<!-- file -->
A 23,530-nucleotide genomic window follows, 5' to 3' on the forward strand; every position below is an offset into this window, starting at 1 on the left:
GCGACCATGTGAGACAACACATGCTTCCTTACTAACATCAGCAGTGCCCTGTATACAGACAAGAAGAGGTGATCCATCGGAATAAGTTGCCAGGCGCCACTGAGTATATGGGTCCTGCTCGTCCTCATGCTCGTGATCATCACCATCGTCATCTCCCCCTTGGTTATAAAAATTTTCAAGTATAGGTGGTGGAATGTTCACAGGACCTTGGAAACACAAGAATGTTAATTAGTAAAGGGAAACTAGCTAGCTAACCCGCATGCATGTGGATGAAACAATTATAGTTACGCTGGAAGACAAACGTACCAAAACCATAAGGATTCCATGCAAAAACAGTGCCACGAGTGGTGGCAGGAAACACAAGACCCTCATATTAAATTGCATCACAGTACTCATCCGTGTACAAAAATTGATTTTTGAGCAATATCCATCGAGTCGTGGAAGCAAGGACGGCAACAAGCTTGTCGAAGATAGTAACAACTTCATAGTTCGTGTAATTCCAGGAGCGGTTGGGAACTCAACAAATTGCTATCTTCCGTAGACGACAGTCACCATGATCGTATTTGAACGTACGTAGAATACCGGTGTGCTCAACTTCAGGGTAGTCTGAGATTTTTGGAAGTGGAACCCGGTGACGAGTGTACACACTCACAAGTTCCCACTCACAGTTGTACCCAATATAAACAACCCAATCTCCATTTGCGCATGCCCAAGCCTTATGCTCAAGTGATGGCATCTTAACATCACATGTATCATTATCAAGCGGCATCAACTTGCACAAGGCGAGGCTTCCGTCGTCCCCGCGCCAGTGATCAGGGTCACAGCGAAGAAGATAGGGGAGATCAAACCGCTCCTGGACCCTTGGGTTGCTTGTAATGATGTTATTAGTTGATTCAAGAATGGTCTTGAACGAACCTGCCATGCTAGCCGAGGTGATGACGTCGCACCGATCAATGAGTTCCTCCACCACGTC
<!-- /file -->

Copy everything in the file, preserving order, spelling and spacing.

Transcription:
A 23,530-nucleotide genomic window follows, 5' to 3' on the forward strand; every position below is an offset into this window, starting at 1 on the left:
GCGACCATGTGAGACAACACATGCTTCCTTACTAACATCAGCAGTGCCCTGTATACAGACAAGAAGAGGTGATCCATCGGAATAAGTTGCCAGGCGCCACTGAGTATATGGGTCCTGCTCGTCCTCATGCTCGTGATCATCACCATCGTCATCTCCCCCTTGGTTATAAAAATTTTCAAGTATAGGTGGTGGAATGTTCACAGGACCTTGGAAACACAAGAATGTTAATTAGTAAAGGGAAACTAGCTAGCTAACCCGCATGCATGTGGATGAAACAATTATAGTTACGCTGGAAGACAAACGTACCAAAACCATAAGGATTCCATGCAAAAACAGTGCCACGAGTGGTGGCAGGAAACACAAGACCCTCATATTAAATTGCATCACAGTACTCATCCGTGTACAAAAATTGATTTTTGAGCAATATCCATCGAGTCGTGGAAGCAAGGACGGCAACAAGCTTGTCGAAGATAGTAACAACTTCATAGTTCGTGTAATTCCAGGAGCGGTTGGGAACTCAACAAATTGCTATCTTCCGTAGACGACAGTCACCATGATCGTATTTGAACGTACGTAGAATACCGGTGTGCTCAACTTCAGGGTAGTCTGAGATTTTTGGAAGTGGAACCCGGTGACGAGTGTACACACTCACAAGTTCCCACTCACAGTTGTACCCAATATAAACAACCCAATCTCCATTTGCGCATGCCCAAGCCTTATGCTCAAGTGATGGCATCTTAACATCACATGTATCATTATCAAGCGGCATCAACTTGCACAAGGCGAGGCTTCCGTCGTCCCCGCGCCAGTGATCAGGGTCACAGCGAAGAAGATAGGGGAGATCAAACCGCTCCTGGACCCTTGGGTTGCTTGTAATGATGTTATTAGTTGATTCAAGAATGGTCTTGAACGAACCTGCCATGCTAGCCGAGGTGATGACGTCGCACCGATCAATGAGTTCCTCCACCACGTC